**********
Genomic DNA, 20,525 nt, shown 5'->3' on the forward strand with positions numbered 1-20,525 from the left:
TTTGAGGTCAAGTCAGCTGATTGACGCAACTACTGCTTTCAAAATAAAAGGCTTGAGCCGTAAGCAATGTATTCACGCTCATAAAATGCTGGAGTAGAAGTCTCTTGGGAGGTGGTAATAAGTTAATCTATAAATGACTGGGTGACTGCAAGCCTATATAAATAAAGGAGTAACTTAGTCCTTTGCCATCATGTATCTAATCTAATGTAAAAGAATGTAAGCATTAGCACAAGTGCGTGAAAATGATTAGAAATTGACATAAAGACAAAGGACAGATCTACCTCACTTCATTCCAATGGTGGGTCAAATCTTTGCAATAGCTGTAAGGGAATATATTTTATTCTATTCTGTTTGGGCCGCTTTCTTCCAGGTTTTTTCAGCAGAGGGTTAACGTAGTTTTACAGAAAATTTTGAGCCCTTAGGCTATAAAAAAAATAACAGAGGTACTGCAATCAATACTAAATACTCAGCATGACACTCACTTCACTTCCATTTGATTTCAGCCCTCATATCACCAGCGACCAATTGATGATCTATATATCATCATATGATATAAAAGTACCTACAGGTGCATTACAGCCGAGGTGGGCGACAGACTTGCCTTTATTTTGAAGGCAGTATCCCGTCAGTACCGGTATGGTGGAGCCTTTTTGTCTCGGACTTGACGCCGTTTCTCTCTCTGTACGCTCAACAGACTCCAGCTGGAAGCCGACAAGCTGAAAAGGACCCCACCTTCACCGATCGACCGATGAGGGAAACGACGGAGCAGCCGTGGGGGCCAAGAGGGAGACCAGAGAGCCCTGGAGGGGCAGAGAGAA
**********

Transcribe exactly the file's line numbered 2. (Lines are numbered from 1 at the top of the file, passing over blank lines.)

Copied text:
TTTGAGGTCAAGTCAGCTGATTGACGCAACTACTGCTTTCAAAATAAAAGGCTTGAGCCGTAAGCAATGTATTCACGCTCATAAAATGCTGGAGTAGAAGTCTCTTGGGAGGTGGTAATAAGTTAATCTATAAATGACTGGGTGACTGCAAGCCTATATAAATAAAGGAGTAACTTAGTCCTTTGCCATCATGTATCTAATCTAATGTAAAAGAATGTAAGCATTAGCACAAGTGCGTGAAAATGATTAGAAATTGACATAAAGACAAAGGACAGATCTACCTCACTTCATTCCAATGGTGGGTCAAATCTTTGCAATAGCTGTAAGGGAATATATTTTATTCTATTCTGTTTGGGCCGCTTTCTTCCAGGTTTTTTCAGCAGAGGGTTAACGTAGTTTTACAGAAAATTTTGAGCCCTTAGGCTATAAAAAAAATAACAGAGGTACTGCAATCAATACTAAATACTCAGCATGACACTCACTTCACTTCCATTTGATTTCAGCCCTCATATCACCAGCGACCAATTGATGATCTATATATCATCATATGATATAAAAGTACCTACAGGTGCATTACAGCCGAGGTGGGCGACAGACTTGCCTTTATTTTGAAGGCAGTATCCCGTCAGTACCGGTATGGTGGAGCCTTTTTGTCTCGGACTTGACGCCGTTTCTCTCTCTGTACGCTCAACAGACTCCAGCTGGAAGCCGACAAGCTGAAAAGGACCCCACCTTCACCGATCGACCGATGAGGGAAACGACGGAGCAGCCGTGGGGGCCAAGAGGGAGACCAGAGAGCCCTGGAGGGGCAGAGAGAA